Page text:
LESSON SEVEN: Capitalization and Punctuation
Working with partners and in groups, students read sentences, determine the correct punctuation/capitalization for sentences, and punctuate/capitalize sentences. To apply learning, students independently write four sentences about pictures (two interrogative and two declarative sentences) they have selected.
o W2C The student will compose text using correct ending punctuation in declarative and interrogative sentences and commas in dates.
o W2B The student will use conventions of capitalization in written text including days of the week and names of towns, cities, and states
Sources of Literature
o “Do You Have a Pet?” by Mary Sullivan
o “Did You See the Jet Plane?” by Mary Sullivan
o “Leaves Around the Year” by Mary Sullivan
o “Who Told My Secret?” by Mary Sullivan
o Overhead and transparencies
o Sentence strips
o Magazines with many photographs
o Writing utensils
o Slips of paper with types of sentences
o Index cards
o Capitalization and punctuation worksheets
Words to know
o declarative sentence
o interrogative sentence
Students complete an activity called “Snapshot Sentences”. Students find a snapshot/picture from a magazine, book, or other source (students may draw their own). They cut out the picture and paste it at the top of their sheet. Underneath the picture, students write four sentences about the picture (two interrogative and two declarative sentences). After all students have completed the activity, make a wall collage with them.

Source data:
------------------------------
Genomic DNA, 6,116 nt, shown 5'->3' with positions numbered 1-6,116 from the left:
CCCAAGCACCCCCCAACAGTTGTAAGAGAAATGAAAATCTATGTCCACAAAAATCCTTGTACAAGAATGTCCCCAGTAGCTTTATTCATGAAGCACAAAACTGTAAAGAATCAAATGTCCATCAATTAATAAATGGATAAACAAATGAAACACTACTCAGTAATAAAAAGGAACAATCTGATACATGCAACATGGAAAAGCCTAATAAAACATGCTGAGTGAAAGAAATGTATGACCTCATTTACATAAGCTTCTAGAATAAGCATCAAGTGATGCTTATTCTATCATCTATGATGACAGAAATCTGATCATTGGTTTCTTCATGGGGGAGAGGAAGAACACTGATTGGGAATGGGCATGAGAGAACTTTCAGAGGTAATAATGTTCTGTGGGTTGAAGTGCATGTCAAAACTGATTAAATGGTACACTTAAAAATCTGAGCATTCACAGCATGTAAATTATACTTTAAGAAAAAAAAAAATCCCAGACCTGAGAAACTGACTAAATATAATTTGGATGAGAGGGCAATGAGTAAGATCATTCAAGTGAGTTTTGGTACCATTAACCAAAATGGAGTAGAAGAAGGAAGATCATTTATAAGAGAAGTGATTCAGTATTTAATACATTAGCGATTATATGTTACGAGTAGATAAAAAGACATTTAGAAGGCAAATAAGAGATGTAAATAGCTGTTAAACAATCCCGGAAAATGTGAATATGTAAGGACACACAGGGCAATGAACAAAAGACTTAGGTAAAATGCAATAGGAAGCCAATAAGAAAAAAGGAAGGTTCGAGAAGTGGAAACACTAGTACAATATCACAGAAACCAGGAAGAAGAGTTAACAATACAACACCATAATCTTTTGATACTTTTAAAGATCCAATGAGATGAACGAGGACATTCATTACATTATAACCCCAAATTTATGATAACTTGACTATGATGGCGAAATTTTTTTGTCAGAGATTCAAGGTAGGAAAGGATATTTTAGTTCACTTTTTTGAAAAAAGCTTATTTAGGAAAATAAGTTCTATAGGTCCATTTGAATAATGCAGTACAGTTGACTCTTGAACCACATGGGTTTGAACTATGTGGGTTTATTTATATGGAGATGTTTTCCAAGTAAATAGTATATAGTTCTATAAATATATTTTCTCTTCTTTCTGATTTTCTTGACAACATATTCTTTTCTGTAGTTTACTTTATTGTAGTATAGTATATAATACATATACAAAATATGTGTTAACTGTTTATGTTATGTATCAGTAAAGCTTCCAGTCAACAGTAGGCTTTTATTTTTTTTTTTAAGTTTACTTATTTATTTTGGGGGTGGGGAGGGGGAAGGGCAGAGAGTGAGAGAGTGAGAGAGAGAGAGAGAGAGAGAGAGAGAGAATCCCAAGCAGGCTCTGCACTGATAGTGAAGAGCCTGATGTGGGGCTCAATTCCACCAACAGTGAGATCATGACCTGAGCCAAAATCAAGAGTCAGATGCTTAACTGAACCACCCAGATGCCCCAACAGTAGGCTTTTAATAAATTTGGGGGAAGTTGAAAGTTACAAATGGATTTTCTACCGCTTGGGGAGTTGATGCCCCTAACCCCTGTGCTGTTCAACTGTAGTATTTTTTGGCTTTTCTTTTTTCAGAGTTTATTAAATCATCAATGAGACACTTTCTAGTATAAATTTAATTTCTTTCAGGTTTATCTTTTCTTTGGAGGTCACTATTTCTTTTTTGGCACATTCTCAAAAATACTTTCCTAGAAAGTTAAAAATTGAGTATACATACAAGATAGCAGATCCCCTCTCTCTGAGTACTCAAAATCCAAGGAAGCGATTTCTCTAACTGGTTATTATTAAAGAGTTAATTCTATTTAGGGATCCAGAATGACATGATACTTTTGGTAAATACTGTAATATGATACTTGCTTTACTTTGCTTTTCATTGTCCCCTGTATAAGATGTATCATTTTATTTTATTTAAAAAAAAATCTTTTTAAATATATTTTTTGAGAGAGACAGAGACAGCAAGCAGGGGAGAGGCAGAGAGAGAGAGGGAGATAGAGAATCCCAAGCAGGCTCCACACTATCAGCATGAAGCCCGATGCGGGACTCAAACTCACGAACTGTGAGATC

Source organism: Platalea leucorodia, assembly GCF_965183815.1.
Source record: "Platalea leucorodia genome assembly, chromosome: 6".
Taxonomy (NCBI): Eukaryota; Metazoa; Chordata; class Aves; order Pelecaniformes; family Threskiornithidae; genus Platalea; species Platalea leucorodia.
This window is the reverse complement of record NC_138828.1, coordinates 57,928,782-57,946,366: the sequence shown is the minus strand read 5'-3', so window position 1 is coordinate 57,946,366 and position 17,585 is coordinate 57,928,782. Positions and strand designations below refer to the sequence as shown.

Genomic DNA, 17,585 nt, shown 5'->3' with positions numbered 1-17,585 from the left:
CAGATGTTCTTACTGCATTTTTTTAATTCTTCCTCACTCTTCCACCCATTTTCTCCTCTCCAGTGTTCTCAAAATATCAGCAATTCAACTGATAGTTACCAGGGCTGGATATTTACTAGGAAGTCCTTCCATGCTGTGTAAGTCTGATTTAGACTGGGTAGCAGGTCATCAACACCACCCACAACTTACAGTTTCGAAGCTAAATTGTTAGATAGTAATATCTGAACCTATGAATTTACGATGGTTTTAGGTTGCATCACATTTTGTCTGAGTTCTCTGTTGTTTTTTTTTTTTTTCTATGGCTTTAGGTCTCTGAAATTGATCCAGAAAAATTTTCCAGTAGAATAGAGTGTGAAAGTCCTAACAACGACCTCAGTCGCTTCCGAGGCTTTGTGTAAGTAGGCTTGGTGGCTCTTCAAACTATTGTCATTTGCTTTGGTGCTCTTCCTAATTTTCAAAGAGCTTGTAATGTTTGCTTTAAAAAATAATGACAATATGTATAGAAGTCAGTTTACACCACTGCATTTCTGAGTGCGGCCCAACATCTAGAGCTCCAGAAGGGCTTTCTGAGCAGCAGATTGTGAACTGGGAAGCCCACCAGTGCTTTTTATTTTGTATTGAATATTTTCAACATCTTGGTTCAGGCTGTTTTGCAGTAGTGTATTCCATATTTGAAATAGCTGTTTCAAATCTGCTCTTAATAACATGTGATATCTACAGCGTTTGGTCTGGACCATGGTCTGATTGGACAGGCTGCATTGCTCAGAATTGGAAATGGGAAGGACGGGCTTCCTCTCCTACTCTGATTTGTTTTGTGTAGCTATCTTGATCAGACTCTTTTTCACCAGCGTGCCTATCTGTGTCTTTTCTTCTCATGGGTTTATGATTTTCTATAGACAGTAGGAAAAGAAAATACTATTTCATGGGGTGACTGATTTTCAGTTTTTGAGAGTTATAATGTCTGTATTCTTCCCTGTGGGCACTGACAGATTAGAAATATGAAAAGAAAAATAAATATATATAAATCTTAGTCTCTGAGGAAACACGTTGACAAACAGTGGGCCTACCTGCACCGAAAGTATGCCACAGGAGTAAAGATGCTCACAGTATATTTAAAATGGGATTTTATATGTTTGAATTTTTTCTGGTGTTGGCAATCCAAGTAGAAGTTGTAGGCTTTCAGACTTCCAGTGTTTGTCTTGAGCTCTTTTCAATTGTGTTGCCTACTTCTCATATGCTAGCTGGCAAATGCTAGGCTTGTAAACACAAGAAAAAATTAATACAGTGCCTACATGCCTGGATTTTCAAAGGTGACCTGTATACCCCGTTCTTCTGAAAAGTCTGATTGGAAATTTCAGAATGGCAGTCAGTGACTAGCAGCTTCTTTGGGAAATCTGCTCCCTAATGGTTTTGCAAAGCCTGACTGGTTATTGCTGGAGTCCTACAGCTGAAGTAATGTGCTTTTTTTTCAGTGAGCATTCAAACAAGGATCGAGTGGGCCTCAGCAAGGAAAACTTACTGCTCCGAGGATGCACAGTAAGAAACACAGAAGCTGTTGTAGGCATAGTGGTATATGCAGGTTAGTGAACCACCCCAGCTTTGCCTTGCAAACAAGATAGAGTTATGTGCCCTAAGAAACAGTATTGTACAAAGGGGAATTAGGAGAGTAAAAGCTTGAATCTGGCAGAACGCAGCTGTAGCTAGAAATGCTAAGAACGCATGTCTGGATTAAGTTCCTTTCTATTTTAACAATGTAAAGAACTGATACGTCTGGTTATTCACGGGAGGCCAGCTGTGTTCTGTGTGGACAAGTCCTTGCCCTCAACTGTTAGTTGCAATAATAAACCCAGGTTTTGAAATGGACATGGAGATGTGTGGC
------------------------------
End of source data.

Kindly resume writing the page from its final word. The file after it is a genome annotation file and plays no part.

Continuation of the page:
1. State the objective. Say, “Today, we are going to learn how to write and correctly punctuate and capitalize declarative (sentences that make a statement) and interrogative (questions) sentences. Display 10 sentences on sentence strips (five of each kind). Choose students randomly and ask them to pick up an already made ending punctuation mark and put it with a sentence that represents itself. When all the sentences are complete, discuss why punctuation marks were put where they were. Discuss the importance of capitalizing names of cities, towns, states, and days of the week.
Does every sentence need an ending punctuation mark? Explain.
How do you know which ending punctuation mark to use? Explain.
When you change ending punctuation marks, how does it change the sentence?
Do the ending punctuation marks change the way you read the
Why do we capitalize names of cities, towns, and states and not the words town, city, and state?
Why do we capitalize names of days of the week and not the words day or week?
2. Display sentences along with poems such as “Do You Have a Pet?” by Mary Sullivan (interrogative) , “Did You See the Jet Plane?” by Mary Sullivan (interrogative), “Leaves Around the Year” by Mary Sullivan (declarative), and “Who Told My Secret?” by Mary Sullivan (declarative) on the overhead for students to see. The punctuation is left out along with capital letters of cities, states, towns, and days of the week. Through a “Think-aloud” (Strategies That Work by Stephanie Harvey and Anne Goudvis) model how to think out loud to show students what “you” do when you want to correctly punctuate and capitalize the sentences. Show how there are key words to let the reader know what kind of sentence it is. Circle the key words. After all the sentences are complete, read the sentences orally according to what the ending punctuation is.